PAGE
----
Editor’s Note April 9, 2020: Jason’s wife just posted this message about her husband: A Message From Jason (now home from the hospital),
“Hello World, I’m back from the brink! Thanks for all of your well-wishes and for taking care of my wife, mom, and Karen while I have been ill. I’m going to return all of the well-wishes next week after getting some much needed rest and quality time with my lovey!”
Editor’s Note April 7, 2020: Jason’s wife Leslie Flanagan just posted great news on her Facebook page: “Afternoon Update (3.92 Days Post-Extubation): Jason continues to do very well and will transfer out of the ICU today to a regular room! YAY! Over the next several days, he will receive extensive PT and OT to build up his strength. He’s one step closer to coming home! ???”
“Love is the most important healing power there is.” -Louise Hay
Thank you all so much for all of your love, prayers, and strength. He is fighting this!! #JasonStrong ❤️
Eight days after being tested for the coronavirus, Jason Flanagan’s wife and mother finally got the results everyone was waiting for.
The 39-year-old Prince George’s County high school teacher, who has been in the intensive care unit at Frederick Memorial Hospital since Tuesday, tested positive.
Flanagan’s wife, Leslie Flanagan, said she was told the unprocessed test had been sitting in an Indiana testing lab for days. The popular teacher and former freelance reporter for the Baltimore Post-Examiner was first tested for the virus March 20.
“It basically sat at the processing center in Indiana for several days,” she said.
After pushing for days to get the result, she said on Thursday she was told it would take two-to-four additional days to get the result in, so she was surprised the result came in on Friday.
Now, 14 days into the illness, Flanagan’s mother, Diane Flanagan McNinch, said the results did not surprise her.
“At first, it was a quick shocker,” McNinch said from her South Carolina home.”But it wasn’t a big surprise because they were already treating him as if he had it.”
McNinch said with his symptoms and sudden decline she thought more than likely he had it.
“It’s just official now,” McNinch said.
Now that the diagnosis is in, Flanagan’s wife has also taken the test. On Thursday her physician ordered the test for the next day.
“The test really became more prevalent when my husband went to the ICU,” Leslie Flanagan said. “His symptoms seemed to be really be behaving like COVID-19.”
Up until Flanagan’s admittance to the hospital on Tuesday, Leslie Flanagan said she and her husband were self quarantined at home, but they were not really convinced he had the virus.
“I didn’t know until today that he had coronavirus,” she said Friday. “We didn’t really suspect until this past Tuesday and at that point, both of us were at home and quarantined.”
With the positive COVID-19 diagnosis, Leslie Flanagan said she spent the better part of Friday calling people to inform them of the test results.
She said one of the biggest takeaways is that something very private, her husband’s health, now has far-reaching implications that are suddenly very public.
“I have an ethical responsibility not to keep that private,” Leslie Flanagan said. “I have an ethical responsibility to inform – the school system he works for, basically anyone I might have come in contact with, anyone where we live that we can think of, that we might have been in contact with. I have made a lot of phone calls today and I’ve sent a lot of messages to people and I posted on Facebook.”
After an overwhelming day learning her husband’s diagnosis, being tested for COVID-19 herself, calling people to inform and responding to a barrage of hungry journalists, the teacher’s wife has another message.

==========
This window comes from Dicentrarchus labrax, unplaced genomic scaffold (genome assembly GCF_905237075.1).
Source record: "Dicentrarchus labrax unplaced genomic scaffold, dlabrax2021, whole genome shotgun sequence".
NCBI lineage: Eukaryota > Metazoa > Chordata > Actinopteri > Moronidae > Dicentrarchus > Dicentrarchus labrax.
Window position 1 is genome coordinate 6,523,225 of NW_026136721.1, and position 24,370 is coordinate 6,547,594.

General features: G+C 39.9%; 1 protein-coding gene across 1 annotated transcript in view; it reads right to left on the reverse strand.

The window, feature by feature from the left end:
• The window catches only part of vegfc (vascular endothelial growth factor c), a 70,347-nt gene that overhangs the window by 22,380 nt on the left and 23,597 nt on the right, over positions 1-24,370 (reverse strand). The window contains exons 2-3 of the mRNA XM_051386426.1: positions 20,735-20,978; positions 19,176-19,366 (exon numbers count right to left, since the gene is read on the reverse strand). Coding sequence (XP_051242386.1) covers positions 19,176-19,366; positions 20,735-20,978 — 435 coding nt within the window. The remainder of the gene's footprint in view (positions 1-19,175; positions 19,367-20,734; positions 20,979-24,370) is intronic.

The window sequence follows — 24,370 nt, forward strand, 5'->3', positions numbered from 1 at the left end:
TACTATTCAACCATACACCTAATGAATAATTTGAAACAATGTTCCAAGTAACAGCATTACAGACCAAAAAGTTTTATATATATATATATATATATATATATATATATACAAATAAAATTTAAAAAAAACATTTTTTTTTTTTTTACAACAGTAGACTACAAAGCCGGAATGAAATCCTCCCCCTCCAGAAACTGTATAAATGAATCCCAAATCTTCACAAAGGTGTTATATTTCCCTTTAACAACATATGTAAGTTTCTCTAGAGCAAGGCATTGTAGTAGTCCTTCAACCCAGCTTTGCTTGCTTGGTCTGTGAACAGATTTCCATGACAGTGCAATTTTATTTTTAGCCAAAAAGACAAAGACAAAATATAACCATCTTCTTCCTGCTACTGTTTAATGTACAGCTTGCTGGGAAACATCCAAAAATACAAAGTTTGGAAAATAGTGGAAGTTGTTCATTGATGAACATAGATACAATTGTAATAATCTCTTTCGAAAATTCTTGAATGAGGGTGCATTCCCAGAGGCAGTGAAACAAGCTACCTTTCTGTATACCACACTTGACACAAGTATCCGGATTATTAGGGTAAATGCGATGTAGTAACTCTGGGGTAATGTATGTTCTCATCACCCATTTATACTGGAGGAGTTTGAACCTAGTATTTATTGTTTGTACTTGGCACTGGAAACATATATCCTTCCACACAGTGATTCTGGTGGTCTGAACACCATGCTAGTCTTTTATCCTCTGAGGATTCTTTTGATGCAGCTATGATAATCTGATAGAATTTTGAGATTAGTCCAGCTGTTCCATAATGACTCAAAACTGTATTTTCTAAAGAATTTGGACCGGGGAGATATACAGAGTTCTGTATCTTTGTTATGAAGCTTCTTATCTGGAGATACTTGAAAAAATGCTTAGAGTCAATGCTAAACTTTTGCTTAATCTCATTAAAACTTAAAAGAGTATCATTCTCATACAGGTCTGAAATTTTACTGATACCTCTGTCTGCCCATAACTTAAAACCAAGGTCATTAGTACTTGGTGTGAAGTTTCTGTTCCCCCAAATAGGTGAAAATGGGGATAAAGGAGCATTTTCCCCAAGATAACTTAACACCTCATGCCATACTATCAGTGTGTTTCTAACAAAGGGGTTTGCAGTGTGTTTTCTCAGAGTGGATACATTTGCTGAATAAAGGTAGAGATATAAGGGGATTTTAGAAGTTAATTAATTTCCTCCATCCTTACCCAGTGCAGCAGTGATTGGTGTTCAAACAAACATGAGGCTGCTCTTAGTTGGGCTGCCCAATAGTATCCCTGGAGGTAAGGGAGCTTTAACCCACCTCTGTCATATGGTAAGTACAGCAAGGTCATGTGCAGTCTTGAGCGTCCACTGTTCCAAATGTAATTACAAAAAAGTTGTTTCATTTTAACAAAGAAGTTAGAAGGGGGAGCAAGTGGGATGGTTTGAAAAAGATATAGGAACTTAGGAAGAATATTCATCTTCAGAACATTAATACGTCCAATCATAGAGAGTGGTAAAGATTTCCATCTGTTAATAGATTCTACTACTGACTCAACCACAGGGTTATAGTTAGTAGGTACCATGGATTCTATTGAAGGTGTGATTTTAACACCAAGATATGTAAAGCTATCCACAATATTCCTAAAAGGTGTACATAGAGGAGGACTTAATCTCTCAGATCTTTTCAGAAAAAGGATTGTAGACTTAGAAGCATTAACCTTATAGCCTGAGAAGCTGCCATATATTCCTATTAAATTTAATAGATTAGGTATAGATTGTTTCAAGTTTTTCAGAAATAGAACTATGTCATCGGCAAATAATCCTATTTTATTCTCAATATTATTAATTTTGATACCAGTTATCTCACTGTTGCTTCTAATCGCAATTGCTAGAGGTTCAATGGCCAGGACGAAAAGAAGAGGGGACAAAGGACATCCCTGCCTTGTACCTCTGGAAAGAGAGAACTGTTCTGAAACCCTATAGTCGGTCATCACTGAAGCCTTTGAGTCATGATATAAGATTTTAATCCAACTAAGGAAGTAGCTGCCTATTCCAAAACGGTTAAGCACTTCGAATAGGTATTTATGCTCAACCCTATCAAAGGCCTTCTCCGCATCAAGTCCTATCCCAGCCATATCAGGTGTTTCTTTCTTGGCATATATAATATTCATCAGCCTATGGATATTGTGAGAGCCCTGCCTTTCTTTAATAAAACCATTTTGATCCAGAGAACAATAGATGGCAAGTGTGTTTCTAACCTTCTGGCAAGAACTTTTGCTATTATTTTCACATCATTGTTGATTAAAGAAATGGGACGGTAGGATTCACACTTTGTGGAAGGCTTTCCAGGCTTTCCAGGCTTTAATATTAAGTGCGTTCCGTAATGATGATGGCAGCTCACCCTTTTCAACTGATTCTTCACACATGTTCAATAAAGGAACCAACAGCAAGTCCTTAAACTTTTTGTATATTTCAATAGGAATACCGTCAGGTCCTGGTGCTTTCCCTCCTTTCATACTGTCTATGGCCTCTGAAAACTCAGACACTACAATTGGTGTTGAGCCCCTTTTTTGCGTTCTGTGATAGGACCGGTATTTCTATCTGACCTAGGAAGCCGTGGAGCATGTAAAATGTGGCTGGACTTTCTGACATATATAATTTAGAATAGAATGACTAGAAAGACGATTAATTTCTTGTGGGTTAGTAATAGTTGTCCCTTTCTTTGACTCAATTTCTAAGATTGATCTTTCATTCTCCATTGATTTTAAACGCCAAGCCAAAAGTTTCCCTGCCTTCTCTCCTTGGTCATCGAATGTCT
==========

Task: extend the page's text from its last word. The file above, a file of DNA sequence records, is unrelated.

“I want people to know if you tested positive for coronavirus, you shouldn’t be blamed for it. You shouldn’t blame others for having coronavirus,” Flanagan’s wife said. “I understand people are going to be nervous and scared and maybe even angry, but they have to remember at the end of the day it’s not that person’s fault for having coronavirus. It’s not that person’s fault for potentially coming in contact with people.”
Flanagan’s wife said her husband’s illness began with what are now familiar symptoms of the deadly virus – fatigue, fever, and a small cough. Following the Center for Disease Control guidelines through his primary care physician, Flanagan went home for self-treatment – plenty of fluids, rest when he could get it and overlapping doses of Ibuprofen and Tylenol.
But Flanagan didn’t get better. His temperature fluctuated for days between 99 and 102, and his cough worsened. Only once did the couple think the popular teacher might be on the mend – when he woke up last Thursday without a fever, but that was a false alarm.
On the tenth day into the illness, the couple reconnected with a doctor because Flanagan started suffering from shortness of breath. The doctor ordered a chest X-ray.
On the eleventh day into the illness, the medical staff at the imaging center said Flanagan’s oxygen levels were too low to allow him to go back home. He was taken by ambulance to Frederick Memorial Hospital, his mother said.
There, Flanagan was put into a medically-induced coma and placed on a ventilator. His wife and mother were told he would need to stay on the ventilator for a minimum of four days.
On Wednesday, after lowering Flanagan’s oxygen level to 65 percent, his fever spiked to 103.
With urgency, the nursing staff was able to lower his temperature by applying cold pads to his body. His temperature fell to 101, then eventually to 99.
“He had a bad day,” Leslie Flanagan said.
On Thursday, Flanagan’s fever was back, and the toll of not being able to see their son and husband in person was settling in.
Flanagan’s wife and mother would take times calling, trying to space it out so they could stay as current as possible on his condition. The communications seemed to be too much for the hospital staff.
Flanagan’s wife was informed by the day-shift nurse that only one person could serve as the family member point of contact each shift, and Leslie would be the POC during the day.